Many women experience breast cysts at some point during their lives, mostly before menopause. A breast cyst is a fluid-filled sac in your breast. It can be caused by a number of reasons, such as hormonal changes, breast surgery, breast reconstruction, or an injury to the breast.
A breast cyst can appear alone or in groups, and can be felt when you’re doing a breast self exam. A breast cyst can feel round or oval, “squishy” and may feel tender or painful to the touch.
Breast cysts may also be seen in a mammogram.
While breast cysts are usually benign and usually do not increase your risk for developing breast cancer, don’t hesitate to ask your doctor if you have a concern.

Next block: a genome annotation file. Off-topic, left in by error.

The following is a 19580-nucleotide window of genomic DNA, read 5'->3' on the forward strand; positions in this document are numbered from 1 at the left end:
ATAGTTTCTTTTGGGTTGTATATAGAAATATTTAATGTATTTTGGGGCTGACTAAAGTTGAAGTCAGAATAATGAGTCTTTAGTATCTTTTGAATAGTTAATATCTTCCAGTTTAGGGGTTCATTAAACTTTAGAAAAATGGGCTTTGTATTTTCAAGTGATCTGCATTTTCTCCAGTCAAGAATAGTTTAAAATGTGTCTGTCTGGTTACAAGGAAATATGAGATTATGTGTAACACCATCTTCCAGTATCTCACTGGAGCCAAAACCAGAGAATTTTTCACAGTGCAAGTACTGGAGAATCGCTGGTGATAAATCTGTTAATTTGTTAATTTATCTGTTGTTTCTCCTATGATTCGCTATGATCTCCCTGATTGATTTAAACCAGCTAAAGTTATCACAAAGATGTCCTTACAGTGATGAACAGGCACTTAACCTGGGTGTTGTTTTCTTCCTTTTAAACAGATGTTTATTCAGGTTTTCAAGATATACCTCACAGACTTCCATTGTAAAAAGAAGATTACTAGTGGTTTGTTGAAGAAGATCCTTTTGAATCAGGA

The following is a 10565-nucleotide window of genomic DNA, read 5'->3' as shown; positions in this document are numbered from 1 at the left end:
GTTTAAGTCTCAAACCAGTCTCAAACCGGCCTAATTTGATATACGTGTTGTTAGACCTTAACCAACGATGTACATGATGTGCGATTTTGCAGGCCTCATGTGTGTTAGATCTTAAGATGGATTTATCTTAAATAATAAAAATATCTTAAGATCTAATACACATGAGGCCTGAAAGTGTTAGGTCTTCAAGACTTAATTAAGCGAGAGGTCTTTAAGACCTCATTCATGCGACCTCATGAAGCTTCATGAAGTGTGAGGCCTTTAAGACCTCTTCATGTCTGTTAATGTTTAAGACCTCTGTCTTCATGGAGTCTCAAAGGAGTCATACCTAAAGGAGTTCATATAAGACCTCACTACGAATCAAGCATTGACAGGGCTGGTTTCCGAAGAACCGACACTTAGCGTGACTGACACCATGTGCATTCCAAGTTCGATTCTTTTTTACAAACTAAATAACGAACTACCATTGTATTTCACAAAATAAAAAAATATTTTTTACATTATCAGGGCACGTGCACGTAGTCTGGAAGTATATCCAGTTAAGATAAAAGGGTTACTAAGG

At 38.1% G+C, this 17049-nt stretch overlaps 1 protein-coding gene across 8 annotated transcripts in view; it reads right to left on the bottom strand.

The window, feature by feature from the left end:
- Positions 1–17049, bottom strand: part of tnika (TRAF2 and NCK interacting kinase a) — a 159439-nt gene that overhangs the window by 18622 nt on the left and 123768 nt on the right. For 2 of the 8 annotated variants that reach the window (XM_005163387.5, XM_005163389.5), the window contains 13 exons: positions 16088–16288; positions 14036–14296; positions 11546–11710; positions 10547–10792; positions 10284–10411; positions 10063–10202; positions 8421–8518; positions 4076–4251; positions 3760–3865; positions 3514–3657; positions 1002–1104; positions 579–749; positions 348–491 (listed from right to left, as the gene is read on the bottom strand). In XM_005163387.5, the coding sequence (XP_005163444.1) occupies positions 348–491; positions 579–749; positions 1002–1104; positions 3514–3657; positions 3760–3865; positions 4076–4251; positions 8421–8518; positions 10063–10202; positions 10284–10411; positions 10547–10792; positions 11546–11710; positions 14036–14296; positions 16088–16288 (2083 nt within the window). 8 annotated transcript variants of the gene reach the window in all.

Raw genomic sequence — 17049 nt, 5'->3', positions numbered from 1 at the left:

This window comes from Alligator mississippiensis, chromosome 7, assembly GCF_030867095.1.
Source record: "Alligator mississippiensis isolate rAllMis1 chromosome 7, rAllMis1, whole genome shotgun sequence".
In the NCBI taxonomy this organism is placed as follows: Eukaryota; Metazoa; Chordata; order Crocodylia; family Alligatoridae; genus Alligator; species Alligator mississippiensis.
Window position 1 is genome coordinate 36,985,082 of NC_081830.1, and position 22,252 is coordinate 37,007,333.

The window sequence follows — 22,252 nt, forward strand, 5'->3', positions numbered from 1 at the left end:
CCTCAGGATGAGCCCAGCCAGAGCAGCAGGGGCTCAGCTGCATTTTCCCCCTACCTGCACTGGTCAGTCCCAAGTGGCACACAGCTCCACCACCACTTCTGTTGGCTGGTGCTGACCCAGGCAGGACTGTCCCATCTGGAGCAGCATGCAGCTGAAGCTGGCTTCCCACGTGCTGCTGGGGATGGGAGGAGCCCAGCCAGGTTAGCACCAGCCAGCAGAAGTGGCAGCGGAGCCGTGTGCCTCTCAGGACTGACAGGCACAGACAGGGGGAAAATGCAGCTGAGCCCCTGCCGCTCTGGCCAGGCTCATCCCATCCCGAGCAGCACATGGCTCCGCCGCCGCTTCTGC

Diagnosis of a Breast Cyst
If you and your physician have detected a lump in your breast, you may be referred for a breast ultrasound or fine needle aspiration (see breast diagnostic services). The breast ultrasound can help determine if the lump is filled with fluid (a cyst) or is solid, which may or may not be a sign of breast cancer. The fine needle aspiration involves inserting a very thin needle into the lump to withdraw fluid. If fluid is drawn and the lump goes away, your physician can diagnose a breast cyst immediately.
Treating a Breast Cyst
Generally, a breast cyst does not need treatment. Surgical removal of a cyst is only recommended in unusual circumstances. Our breast health team will discuss monitoring and managing breast cysts with you.